I find myself thinking about how to best moderate and encourage classroom conversations. Two blog posts have me looking in the mirror. One of them is one I have written about previously. Ben Blum-Smith wrote at his blog (Research in Practice) about having students summarize each others’ statements. I am still working on making this a teaching move that I regularly go to. It has mostly worked well for me. However, I have noticed that when I do this I almost always have to interject and pass along some value judgment about the response of one student before I can get another to elaborate/explain/restate what was said. Andrew Stadel (over at Divisible by 3) wrote something that really has me thinking. You should read what he wrote by clicking on his name. (The same goes for Ben’s post – you can click on his name to read what he wrote) I’ll try to summarize part of Andrew’s post here, but I encourage you to go read his post.
Andrew discourages teachers, as I read it, from telling a student that they are correct (or incorrect) and instead urges us to explore reasoning and to try and get the student to tell us why they arrived at the conclusion that they did. I get it – I think I really do. I want to understand their reasoning and, more importantly, I want my students to be able to reason out loud. To think through their own process and have the language at hand to explain that process. What I notice though, is that my students are rarely willing to expound at length on their own thoughts without knowing whether their statement was correct – or at least in the ballpark. Once I give them some confirmation that their original statement had value, then they are willing to expand on what they said. I understand this feeling. I imagine them feeling that they are about to be ambushed if I ask them to say more about what they think when they are unsure of whether they are right or not. I know that I can work on creating more of an environment where this kind of thinking out loud feels safe. No doubt about it. However, I think that there is something kind of primal that I am working against here. It is so natural to be shy about talking out loud when I think I might be wrong. Add in the social pressure of being wrong out loud in front of your peers and that’s a heck of a force to push against. Another item on my list of things to think about and to try to modify in my teaching. I hope that this process never ends.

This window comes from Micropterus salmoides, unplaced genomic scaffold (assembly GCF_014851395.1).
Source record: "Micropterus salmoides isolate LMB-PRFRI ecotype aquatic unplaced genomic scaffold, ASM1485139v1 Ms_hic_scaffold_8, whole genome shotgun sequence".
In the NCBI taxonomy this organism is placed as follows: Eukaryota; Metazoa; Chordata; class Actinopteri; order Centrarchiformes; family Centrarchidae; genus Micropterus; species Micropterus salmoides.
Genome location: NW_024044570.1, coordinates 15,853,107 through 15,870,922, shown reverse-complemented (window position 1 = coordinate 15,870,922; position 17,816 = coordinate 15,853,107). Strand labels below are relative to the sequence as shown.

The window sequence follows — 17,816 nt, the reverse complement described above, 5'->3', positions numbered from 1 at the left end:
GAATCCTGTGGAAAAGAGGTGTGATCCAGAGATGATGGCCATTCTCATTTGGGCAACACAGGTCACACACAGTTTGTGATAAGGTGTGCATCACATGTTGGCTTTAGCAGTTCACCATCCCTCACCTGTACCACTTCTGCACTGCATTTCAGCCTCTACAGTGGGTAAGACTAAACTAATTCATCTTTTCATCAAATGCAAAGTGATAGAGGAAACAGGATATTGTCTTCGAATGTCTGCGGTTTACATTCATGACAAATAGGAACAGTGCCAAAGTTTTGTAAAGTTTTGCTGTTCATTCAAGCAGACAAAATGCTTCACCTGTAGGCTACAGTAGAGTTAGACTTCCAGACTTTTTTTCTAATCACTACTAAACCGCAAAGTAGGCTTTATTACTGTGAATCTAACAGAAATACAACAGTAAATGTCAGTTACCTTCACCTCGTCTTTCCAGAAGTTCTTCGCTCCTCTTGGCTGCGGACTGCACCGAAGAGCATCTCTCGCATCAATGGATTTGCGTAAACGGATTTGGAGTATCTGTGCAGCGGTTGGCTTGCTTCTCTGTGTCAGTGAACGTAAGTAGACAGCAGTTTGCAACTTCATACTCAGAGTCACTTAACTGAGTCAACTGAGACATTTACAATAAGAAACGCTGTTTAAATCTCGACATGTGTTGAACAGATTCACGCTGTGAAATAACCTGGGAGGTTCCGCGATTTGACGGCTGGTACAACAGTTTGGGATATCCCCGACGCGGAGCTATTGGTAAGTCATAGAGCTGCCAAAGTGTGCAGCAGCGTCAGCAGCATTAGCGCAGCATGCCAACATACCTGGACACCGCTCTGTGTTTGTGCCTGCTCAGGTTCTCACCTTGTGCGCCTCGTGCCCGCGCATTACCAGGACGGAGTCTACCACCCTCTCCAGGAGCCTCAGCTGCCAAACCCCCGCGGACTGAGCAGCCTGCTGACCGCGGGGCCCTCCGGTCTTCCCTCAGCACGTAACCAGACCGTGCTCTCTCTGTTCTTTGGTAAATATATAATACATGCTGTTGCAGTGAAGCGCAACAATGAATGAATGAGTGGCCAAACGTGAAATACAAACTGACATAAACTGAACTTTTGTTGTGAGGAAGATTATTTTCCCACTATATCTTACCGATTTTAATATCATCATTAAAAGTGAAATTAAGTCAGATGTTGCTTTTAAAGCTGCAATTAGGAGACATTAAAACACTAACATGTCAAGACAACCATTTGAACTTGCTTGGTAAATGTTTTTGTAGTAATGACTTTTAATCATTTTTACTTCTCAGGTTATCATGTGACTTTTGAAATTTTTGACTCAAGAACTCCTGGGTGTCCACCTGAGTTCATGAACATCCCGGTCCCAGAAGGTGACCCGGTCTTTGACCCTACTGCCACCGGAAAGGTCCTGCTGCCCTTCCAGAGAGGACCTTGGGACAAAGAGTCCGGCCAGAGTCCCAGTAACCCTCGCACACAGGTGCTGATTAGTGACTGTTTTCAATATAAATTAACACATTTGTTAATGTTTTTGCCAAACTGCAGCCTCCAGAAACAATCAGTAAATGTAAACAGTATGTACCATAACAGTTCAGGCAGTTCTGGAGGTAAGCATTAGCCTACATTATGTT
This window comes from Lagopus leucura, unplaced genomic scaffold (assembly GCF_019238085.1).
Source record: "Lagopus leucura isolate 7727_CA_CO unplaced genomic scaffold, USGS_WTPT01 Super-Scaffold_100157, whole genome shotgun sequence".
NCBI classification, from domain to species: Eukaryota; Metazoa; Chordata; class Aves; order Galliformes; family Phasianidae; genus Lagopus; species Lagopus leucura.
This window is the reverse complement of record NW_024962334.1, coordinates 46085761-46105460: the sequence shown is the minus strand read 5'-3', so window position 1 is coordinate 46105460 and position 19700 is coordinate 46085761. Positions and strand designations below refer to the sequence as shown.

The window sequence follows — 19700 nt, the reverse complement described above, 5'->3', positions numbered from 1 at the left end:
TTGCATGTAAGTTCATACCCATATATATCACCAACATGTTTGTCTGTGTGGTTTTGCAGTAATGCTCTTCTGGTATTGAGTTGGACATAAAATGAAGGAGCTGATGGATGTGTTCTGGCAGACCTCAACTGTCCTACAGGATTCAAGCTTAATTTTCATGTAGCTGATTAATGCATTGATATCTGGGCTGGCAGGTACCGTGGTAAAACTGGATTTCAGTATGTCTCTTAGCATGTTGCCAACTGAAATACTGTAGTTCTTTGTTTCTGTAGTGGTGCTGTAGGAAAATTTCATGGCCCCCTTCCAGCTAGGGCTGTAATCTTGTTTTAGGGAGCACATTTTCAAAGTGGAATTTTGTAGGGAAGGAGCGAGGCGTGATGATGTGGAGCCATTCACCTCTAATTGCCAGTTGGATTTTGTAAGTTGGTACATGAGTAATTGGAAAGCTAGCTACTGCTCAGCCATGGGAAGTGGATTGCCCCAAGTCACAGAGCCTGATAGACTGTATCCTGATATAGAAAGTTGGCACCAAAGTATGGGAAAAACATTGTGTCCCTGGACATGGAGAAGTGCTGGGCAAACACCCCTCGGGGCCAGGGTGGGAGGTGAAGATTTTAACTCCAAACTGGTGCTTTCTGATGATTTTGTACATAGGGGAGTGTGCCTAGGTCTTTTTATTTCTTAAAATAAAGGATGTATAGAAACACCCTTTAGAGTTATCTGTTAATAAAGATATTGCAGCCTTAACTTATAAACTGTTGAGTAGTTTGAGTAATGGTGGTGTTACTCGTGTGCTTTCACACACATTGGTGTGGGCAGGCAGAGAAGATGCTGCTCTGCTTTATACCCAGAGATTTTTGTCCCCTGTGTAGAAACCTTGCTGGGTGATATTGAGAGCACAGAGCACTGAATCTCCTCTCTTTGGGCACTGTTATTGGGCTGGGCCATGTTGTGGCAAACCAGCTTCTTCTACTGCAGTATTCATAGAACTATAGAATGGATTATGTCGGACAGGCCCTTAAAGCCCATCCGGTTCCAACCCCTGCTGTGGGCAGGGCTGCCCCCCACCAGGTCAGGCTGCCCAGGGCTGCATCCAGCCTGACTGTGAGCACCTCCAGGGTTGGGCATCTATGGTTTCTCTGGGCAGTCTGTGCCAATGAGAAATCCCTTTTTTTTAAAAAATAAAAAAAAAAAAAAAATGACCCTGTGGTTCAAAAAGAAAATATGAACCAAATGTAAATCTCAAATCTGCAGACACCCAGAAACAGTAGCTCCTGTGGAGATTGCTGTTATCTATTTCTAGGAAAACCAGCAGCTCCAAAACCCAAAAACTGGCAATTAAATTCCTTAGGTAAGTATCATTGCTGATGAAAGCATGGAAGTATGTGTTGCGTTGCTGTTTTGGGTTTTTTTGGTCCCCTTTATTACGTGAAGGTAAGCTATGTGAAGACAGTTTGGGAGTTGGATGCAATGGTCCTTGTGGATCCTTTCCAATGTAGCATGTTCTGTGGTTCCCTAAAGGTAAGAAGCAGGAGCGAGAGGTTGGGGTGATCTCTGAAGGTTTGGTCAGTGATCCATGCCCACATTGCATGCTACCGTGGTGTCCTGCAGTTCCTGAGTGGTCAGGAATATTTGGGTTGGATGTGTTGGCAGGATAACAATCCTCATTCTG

Jim, what about naming that with your students? What about naming the vulnerability that comes with putting your ideas out there and with being asked to substantiate them? How that never goes away, no matter how old we are. That it’s important to get comfortable with failing (and succeeding) publicly in order to develop a deep capacity for taking risks in thinking and doing. That the classroom can be an place of empathy, where we empathize with the person willing to speak up, even if s/he is wrong. That we cultivate the willingness to risk and the willingness to empathize with those who risk and succeed, as well as fail.
What do you think?
Such an important skill to speak up and share ideas, thoughts, etc., without always fearing failure, no?
Great thinking and questions and reflecting!
Interesting thought to be SO completely transparent about this challenge. My first thought is that this kind of conversation would be much more meaningful in August than in late February. However, if I am committed not only to changing this practice in my classroom but also to changing this habit in my students, then I owe it to them to have this chat. We have four days before spring break. I will craft my thoughts and try to have this chat when we return and regather ourselves for the stretch run. The challenge for me in implementing Ben and Andrew’s strategies will be to try and develop a poker face of some sort. Kids joke about the fact that I practically bounce when someone asks a great question or offers an idea that really intrigues me. Thanks, as always. for dropping in and sharing your thoughts.
I hear you. Poker face is not necessarily my strong suit. : )